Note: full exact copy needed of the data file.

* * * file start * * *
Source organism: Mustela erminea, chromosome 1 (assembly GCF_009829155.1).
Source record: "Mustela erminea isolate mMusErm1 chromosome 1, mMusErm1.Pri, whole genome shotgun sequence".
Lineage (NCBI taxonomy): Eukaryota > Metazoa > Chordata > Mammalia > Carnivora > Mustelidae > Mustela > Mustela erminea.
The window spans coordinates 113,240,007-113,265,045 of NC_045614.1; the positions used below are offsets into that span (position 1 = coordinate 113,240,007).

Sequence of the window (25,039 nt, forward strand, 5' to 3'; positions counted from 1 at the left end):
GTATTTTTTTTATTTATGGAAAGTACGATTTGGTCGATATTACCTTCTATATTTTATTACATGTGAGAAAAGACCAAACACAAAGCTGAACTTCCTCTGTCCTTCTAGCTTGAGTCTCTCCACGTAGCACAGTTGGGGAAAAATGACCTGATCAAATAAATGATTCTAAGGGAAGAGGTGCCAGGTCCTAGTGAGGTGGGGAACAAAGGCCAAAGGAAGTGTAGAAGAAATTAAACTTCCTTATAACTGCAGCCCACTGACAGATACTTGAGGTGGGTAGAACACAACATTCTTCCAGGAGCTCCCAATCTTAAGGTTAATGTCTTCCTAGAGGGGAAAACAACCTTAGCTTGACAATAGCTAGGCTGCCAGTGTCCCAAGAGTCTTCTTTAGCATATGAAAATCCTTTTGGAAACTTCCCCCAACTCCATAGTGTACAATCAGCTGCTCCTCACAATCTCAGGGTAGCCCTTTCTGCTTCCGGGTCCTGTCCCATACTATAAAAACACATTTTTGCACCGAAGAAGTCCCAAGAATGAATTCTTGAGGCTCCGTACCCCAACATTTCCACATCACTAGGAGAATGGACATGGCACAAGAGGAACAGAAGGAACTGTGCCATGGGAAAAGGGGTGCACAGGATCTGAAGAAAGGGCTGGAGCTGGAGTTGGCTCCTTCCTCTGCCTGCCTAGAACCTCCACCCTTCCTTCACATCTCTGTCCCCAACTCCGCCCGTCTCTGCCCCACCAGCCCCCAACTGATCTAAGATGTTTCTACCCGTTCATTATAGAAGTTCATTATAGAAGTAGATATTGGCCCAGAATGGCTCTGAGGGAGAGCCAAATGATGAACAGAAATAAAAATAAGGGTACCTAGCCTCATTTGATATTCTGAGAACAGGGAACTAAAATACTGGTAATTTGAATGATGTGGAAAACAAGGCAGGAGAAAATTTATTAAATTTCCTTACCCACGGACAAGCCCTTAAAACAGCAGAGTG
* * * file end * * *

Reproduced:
Source organism: Mustela erminea, chromosome 1 (assembly GCF_009829155.1).
Source record: "Mustela erminea isolate mMusErm1 chromosome 1, mMusErm1.Pri, whole genome shotgun sequence".
Lineage (NCBI taxonomy): Eukaryota > Metazoa > Chordata > Mammalia > Carnivora > Mustelidae > Mustela > Mustela erminea.
The window spans coordinates 113,240,007-113,265,045 of NC_045614.1; the positions used below are offsets into that span (position 1 = coordinate 113,240,007).

Sequence of the window (25,039 nt, forward strand, 5' to 3'; positions counted from 1 at the left end):
GTATTTTTTTTATTTATGGAAAGTACGATTTGGTCGATATTACCTTCTATATTTTATTACATGTGAGAAAAGACCAAACACAAAGCTGAACTTCCTCTGTCCTTCTAGCTTGAGTCTCTCCACGTAGCACAGTTGGGGAAAAATGACCTGATCAAATAAATGATTCTAAGGGAAGAGGTGCCAGGTCCTAGTGAGGTGGGGAACAAAGGCCAAAGGAAGTGTAGAAGAAATTAAACTTCCTTATAACTGCAGCCCACTGACAGATACTTGAGGTGGGTAGAACACAACATTCTTCCAGGAGCTCCCAATCTTAAGGTTAATGTCTTCCTAGAGGGGAAAACAACCTTAGCTTGACAATAGCTAGGCTGCCAGTGTCCCAAGAGTCTTCTTTAGCATATGAAAATCCTTTTGGAAACTTCCCCCAACTCCATAGTGTACAATCAGCTGCTCCTCACAATCTCAGGGTAGCCCTTTCTGCTTCCGGGTCCTGTCCCATACTATAAAAACACATTTTTGCACCGAAGAAGTCCCAAGAATGAATTCTTGAGGCTCCGTACCCCAACATTTCCACATCACTAGGAGAATGGACATGGCACAAGAGGAACAGAAGGAACTGTGCCATGGGAAAAGGGGTGCACAGGATCTGAAGAAAGGGCTGGAGCTGGAGTTGGCTCCTTCCTCTGCCTGCCTAGAACCTCCACCCTTCCTTCACATCTCTGTCCCCAACTCCGCCCGTCTCTGCCCCACCAGCCCCCAACTGATCTAAGATGTTTCTACCCGTTCATTATAGAAGTTCATTATAGAAGTAGATATTGGCCCAGAATGGCTCTGAGGGAGAGCCAAATGATGAACAGAAATAAAAATAAGGGTACCTAGCCTCATTTGATATTCTGAGAACAGGGAACTAAAATACTGGTAATTTGAATGATGTGGAAAACAAGGCAGGAGAAAATTTATTAAATTTCCTTACCCACGGACAAGCCCTTAAAACAGCAGAGTG